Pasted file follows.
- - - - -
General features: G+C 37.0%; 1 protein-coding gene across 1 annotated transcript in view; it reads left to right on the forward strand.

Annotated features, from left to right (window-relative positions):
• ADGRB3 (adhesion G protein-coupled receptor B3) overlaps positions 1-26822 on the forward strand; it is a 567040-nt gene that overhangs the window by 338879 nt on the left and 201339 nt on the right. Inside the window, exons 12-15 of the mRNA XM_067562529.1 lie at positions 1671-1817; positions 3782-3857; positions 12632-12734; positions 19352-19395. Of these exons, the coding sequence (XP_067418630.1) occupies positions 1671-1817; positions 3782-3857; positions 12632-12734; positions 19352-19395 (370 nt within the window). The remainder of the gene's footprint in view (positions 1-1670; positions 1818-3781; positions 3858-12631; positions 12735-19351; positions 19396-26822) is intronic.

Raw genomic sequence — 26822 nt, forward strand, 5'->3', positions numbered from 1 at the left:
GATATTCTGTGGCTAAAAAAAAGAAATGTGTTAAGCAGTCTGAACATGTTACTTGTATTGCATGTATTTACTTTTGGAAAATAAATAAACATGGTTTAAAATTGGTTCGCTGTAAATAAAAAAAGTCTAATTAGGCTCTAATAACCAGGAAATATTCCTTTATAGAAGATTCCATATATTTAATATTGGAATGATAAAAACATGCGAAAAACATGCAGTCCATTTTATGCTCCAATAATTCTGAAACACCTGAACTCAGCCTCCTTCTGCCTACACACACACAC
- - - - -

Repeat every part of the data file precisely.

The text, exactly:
General features: G+C 37.0%; 1 protein-coding gene across 1 annotated transcript in view; it reads left to right on the forward strand.

Annotated features, from left to right (window-relative positions):
• ADGRB3 (adhesion G protein-coupled receptor B3) overlaps positions 1-26822 on the forward strand; it is a 567040-nt gene that overhangs the window by 338879 nt on the left and 201339 nt on the right. Inside the window, exons 12-15 of the mRNA XM_067562529.1 lie at positions 1671-1817; positions 3782-3857; positions 12632-12734; positions 19352-19395. Of these exons, the coding sequence (XP_067418630.1) occupies positions 1671-1817; positions 3782-3857; positions 12632-12734; positions 19352-19395 (370 nt within the window). The remainder of the gene's footprint in view (positions 1-1670; positions 1818-3781; positions 3858-12631; positions 12735-19351; positions 19396-26822) is intronic.

Raw genomic sequence — 26822 nt, forward strand, 5'->3', positions numbered from 1 at the left:
GATATTCTGTGGCTAAAAAAAAGAAATGTGTTAAGCAGTCTGAACATGTTACTTGTATTGCATGTATTTACTTTTGGAAAATAAATAAACATGGTTTAAAATTGGTTCGCTGTAAATAAAAAAAGTCTAATTAGGCTCTAATAACCAGGAAATATTCCTTTATAGAAGATTCCATATATTTAATATTGGAATGATAAAAACATGCGAAAAACATGCAGTCCATTTTATGCTCCAATAATTCTGAAACACCTGAACTCAGCCTCCTTCTGCCTACACACACACAC